I was just interested in the fact that what he did worked, ie there were no plans to go by and I couldn't find the water.
When I held the things over the spot they turned too, so it obviously isn't something personal. I must have turned them purposely, I suppose, though I couldn't physically turn the things when I tried to, nothing to grip.
David
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I don't believe in it either. It's just that I have seen someone do it too.
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too.
I'm in the same boat! I really can't see how it could possibly work. But....water divining is quite common in Ireland and here in France, and I suspect probably in more rural areas of England too. When we bought our last house in Ireland, the previous owner told us of two places where a diviner had told him there would be water. Our well drilling company brought in someone else, who found the first of these two sources in exactly the same spot and the other one within metres of the first man. No, it definitely wasn't the same man! We ended up drilling near to the second place because the first place was too near the proposed septic tank, and came up with a great supply of water. This in itself proves nothing, I know. I understand that if you drill far enough down you will find water anywhere in that area. Another interesting point was that the second man said that the source in the first spot, although giving him a stronger reaction/signal (my words, not his) was running in one direction and not likely to be as reliable as the second spot which he reckoned was deeper but running the "right" way.
I know someone else who appears to be able to do it. We have had great fun with the children on various occasions trying the biro and coathanger method, with absolutely no reaction at all, even when we know there is water underground. So I dunno, I remain to be convinced but then again I think there might be something in it.....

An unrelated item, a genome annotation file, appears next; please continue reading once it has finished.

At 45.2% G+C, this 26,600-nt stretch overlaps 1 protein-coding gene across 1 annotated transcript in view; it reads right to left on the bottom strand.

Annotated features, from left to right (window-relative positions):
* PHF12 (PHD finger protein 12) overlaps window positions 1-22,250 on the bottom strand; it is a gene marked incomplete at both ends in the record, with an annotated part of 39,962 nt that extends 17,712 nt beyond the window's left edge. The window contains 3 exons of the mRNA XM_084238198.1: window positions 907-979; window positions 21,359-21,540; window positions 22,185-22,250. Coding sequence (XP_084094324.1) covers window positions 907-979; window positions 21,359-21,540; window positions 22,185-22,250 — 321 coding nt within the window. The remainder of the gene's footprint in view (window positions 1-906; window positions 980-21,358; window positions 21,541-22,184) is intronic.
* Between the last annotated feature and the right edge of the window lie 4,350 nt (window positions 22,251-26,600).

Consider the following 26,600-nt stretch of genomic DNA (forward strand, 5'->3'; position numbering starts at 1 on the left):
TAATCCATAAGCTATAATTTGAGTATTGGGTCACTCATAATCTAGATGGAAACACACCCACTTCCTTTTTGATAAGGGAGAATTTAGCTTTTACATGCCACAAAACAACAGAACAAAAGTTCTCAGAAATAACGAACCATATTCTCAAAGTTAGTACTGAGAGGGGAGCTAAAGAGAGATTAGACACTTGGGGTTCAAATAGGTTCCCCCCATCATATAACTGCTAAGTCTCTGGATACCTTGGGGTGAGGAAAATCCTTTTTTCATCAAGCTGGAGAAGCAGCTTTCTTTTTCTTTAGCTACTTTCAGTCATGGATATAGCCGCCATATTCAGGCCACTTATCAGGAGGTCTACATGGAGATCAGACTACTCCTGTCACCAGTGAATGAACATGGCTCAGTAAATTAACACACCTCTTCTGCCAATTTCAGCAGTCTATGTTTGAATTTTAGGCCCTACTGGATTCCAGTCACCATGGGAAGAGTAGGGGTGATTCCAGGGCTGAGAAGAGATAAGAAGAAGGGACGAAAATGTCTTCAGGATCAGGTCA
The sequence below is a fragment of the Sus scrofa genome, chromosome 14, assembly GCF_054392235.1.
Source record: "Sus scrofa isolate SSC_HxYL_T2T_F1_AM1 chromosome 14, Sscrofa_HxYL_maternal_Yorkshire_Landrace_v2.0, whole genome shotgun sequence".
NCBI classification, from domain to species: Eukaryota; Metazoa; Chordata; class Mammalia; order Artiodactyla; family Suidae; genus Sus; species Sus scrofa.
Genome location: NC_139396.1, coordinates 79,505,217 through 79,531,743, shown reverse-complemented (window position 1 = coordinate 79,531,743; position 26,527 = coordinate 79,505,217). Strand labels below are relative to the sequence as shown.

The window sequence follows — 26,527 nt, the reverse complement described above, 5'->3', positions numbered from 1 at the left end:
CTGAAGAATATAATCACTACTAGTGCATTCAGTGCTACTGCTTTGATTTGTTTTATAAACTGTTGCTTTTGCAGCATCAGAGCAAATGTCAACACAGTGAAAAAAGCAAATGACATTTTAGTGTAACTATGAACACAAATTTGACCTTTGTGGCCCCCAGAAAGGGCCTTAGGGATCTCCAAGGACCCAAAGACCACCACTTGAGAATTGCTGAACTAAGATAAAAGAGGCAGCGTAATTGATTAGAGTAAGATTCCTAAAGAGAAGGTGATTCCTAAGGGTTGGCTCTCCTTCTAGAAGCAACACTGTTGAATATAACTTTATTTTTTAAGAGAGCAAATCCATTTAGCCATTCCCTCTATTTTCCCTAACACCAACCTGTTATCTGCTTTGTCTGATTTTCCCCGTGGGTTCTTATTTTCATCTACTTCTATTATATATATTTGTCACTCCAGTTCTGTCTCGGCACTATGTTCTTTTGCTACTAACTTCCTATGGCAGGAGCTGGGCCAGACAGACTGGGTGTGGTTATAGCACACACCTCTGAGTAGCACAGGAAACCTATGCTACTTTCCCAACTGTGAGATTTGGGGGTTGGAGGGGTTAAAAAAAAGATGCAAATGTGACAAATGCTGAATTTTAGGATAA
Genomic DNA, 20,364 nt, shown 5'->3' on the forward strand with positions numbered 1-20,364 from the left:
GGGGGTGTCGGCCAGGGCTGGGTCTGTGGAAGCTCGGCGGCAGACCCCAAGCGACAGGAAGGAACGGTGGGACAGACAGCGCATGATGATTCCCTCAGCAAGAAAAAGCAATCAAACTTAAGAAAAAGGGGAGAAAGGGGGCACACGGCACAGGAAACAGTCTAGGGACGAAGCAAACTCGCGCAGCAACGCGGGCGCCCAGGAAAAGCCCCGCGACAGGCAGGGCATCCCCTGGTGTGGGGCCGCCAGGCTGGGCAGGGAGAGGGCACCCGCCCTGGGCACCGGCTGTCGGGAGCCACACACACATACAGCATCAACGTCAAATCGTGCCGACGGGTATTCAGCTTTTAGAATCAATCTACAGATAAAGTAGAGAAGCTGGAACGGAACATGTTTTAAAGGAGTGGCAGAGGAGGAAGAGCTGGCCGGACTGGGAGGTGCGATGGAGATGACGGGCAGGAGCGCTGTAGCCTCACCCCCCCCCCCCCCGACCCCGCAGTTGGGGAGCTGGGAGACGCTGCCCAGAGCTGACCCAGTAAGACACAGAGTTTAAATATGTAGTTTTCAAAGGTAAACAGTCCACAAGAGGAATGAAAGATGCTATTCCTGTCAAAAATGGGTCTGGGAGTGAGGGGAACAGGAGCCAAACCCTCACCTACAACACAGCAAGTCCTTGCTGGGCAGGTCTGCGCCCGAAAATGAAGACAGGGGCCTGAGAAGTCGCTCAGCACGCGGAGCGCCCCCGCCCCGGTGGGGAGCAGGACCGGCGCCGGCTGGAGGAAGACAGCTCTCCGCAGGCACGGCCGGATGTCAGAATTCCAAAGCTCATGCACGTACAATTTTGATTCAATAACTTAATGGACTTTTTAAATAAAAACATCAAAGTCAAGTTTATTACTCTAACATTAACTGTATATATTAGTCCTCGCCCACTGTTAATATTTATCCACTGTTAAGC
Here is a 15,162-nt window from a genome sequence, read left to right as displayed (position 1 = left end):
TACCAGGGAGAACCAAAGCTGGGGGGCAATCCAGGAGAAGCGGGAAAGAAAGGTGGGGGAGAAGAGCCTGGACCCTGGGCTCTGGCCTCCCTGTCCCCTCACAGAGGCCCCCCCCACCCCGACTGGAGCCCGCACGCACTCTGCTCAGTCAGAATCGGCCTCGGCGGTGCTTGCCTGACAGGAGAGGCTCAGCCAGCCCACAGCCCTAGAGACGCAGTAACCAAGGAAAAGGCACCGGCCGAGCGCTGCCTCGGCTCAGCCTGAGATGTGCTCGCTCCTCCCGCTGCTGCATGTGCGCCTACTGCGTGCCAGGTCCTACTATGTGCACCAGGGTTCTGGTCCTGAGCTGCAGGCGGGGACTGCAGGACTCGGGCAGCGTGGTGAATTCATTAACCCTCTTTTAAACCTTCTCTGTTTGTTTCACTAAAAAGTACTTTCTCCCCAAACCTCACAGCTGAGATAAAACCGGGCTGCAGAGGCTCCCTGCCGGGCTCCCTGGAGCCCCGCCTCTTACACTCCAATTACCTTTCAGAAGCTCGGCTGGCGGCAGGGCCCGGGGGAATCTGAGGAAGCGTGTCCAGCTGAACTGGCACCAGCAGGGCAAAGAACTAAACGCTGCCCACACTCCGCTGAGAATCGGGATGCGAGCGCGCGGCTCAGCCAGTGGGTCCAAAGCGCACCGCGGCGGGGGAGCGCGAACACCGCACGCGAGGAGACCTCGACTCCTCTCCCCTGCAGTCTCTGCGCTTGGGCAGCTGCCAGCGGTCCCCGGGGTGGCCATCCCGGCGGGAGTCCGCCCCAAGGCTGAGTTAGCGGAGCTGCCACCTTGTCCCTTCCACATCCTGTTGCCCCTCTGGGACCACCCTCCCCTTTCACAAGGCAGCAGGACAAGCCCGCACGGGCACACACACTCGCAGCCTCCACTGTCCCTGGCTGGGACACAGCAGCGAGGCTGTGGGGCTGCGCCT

Holly
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How on earth would someone find water in ireland? Dig into the ground with the coathangars? Use the biro to write "X marks the spot anywhere on this map of Ireland"?
I have a book on water divining.
Ex library stock.
Slightly foxed, fair condition except for blank front page slightly ripped and Stoke on Trent library stamp on some of the pages.
Title:
Dowsing techniques and applications
Author:
Tom Graves
Publisher:
Turnstone Books
First edition (1976)
If anyone wold like to buy this valuable asset, please contact BigWallop or the other dickhead. Or post a reply to this thread.
--
Posted via Mailgate.ORG Server - http://www.Mailgate.ORG

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In controlled tests (properly controlled) it doesn't work any better than someone with a good knowledge of the area can do without those 'divining rods'.
--
Chris Green

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too.
I used to be a total sceptic about this. I have a builder mate who I would have thought was even more so than me. He said it works. He told me that once, his lads had to locate an existing soakaway he used divining rods and found it for them. He showed me his method. I tried it on several occasions for a laugh at barbeques and the rods crossed, but without digging up patios I couldn't prove anything.